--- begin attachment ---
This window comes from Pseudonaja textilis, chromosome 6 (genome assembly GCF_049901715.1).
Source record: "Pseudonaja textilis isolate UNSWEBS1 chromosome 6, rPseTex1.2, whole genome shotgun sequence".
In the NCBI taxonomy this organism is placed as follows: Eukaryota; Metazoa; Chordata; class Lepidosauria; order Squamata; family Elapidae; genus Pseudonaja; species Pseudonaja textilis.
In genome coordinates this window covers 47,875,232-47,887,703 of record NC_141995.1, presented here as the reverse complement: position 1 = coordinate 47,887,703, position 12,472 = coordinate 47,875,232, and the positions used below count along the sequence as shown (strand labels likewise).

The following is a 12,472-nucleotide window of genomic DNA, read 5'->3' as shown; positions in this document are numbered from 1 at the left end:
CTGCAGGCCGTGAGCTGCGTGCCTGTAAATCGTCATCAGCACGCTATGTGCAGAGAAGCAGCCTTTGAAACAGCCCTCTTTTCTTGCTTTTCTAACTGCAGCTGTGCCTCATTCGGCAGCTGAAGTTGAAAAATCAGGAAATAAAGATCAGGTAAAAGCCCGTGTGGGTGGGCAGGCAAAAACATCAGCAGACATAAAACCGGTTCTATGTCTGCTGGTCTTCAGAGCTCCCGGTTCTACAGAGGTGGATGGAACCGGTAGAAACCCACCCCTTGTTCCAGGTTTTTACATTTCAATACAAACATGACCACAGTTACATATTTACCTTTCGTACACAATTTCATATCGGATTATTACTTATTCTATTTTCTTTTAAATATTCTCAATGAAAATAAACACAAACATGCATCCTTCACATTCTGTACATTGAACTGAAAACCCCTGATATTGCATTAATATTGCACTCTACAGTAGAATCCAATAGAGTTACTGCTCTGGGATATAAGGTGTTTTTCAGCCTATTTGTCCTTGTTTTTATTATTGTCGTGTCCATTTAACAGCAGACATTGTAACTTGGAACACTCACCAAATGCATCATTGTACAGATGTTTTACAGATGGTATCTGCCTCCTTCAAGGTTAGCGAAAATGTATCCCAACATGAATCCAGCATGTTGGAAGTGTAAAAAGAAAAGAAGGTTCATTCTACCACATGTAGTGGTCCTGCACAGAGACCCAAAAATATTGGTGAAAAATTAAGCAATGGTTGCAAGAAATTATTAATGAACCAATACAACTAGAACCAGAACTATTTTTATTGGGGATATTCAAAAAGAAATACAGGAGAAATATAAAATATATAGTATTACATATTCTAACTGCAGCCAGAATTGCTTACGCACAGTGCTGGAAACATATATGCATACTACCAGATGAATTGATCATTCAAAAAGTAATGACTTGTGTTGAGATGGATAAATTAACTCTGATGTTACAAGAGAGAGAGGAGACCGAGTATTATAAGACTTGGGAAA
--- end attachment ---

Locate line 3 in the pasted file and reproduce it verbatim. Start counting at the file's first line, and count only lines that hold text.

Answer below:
In the NCBI taxonomy this organism is placed as follows: Eukaryota; Metazoa; Chordata; class Lepidosauria; order Squamata; family Elapidae; genus Pseudonaja; species Pseudonaja textilis.